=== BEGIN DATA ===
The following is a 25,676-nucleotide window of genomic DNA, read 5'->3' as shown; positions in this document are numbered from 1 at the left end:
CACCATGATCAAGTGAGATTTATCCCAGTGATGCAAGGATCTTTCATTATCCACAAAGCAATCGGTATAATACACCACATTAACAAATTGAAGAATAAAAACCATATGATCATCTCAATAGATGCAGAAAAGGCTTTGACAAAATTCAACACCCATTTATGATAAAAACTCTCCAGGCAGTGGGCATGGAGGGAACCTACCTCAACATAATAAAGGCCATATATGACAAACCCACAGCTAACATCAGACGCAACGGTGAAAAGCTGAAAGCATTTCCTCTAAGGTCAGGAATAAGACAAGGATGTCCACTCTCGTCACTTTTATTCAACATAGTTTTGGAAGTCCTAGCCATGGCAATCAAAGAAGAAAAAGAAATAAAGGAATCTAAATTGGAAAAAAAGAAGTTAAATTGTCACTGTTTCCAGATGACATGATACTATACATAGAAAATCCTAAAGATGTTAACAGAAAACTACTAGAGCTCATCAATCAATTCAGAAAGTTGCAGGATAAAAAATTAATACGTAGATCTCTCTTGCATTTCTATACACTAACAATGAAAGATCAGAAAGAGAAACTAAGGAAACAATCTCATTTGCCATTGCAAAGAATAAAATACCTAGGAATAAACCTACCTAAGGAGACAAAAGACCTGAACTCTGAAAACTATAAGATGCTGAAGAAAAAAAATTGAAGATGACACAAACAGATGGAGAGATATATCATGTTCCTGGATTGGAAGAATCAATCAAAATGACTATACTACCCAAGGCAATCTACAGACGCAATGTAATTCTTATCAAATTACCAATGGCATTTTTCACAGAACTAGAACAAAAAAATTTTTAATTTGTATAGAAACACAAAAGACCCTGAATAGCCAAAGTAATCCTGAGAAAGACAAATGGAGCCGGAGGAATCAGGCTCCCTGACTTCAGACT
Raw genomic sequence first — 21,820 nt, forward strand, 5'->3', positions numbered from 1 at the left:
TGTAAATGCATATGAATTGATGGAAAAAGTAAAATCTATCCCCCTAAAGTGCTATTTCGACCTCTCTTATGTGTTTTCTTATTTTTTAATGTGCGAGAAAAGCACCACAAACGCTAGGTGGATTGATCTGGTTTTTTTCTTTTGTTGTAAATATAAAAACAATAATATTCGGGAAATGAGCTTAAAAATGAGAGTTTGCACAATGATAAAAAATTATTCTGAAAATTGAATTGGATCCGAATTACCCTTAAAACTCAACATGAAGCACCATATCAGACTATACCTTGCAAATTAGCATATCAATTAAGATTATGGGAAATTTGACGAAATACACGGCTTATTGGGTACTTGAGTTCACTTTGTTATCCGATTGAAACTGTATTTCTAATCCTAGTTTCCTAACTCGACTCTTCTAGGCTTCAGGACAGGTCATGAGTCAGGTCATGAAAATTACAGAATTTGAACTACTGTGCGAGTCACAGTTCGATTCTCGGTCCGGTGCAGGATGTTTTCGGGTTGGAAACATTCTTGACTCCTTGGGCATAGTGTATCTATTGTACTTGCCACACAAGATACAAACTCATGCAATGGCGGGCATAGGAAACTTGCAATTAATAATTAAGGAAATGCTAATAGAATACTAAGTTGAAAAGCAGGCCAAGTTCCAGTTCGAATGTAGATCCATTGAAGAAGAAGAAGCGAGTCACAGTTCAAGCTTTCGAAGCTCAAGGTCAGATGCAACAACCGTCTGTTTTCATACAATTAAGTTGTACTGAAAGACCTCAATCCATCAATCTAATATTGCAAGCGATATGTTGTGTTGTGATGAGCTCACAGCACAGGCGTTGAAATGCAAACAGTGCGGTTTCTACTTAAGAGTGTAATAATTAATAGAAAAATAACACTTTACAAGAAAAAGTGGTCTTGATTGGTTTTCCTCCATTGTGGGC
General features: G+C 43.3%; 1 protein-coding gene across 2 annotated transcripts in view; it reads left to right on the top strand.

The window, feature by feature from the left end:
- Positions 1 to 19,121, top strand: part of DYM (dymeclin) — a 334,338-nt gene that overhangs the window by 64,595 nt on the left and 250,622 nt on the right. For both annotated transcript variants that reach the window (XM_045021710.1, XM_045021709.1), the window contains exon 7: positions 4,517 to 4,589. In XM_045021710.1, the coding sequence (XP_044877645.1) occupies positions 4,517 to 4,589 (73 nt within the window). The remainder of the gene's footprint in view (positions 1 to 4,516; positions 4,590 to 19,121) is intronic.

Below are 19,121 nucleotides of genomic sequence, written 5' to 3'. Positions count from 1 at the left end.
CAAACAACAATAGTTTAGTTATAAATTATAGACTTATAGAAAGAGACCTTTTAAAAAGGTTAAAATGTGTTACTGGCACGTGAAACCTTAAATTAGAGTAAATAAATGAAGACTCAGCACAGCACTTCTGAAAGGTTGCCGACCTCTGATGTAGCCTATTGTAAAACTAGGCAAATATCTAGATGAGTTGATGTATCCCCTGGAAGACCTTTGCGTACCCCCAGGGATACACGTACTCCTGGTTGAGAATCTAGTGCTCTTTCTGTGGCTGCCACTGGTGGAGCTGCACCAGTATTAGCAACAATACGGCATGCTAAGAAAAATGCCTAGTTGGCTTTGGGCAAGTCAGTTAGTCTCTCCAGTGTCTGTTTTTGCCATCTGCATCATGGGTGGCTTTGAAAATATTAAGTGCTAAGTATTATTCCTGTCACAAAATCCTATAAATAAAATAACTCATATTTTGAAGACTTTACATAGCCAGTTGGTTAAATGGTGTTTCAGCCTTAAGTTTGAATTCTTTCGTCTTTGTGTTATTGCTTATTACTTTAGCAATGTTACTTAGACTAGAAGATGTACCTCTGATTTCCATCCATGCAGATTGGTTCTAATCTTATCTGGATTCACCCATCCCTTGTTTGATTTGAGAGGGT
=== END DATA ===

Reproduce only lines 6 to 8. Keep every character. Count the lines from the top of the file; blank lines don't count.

The window, feature by feature from the left end:
- Positions 1 to 19,121, top strand: part of DYM (dymeclin) — a 334,338-nt gene that overhangs the window by 64,595 nt on the left and 250,622 nt on the right. For both annotated transcript variants that reach the window (XM_045021710.1, XM_045021709.1), the window contains exon 7: positions 4,517 to 4,589. In XM_045021710.1, the coding sequence (XP_044877645.1) occupies positions 4,517 to 4,589 (73 nt within the window). The remainder of the gene's footprint in view (positions 1 to 4,516; positions 4,590 to 19,121) is intronic.

Below are 19,121 nucleotides of genomic sequence, written 5' to 3'. Positions count from 1 at the left end.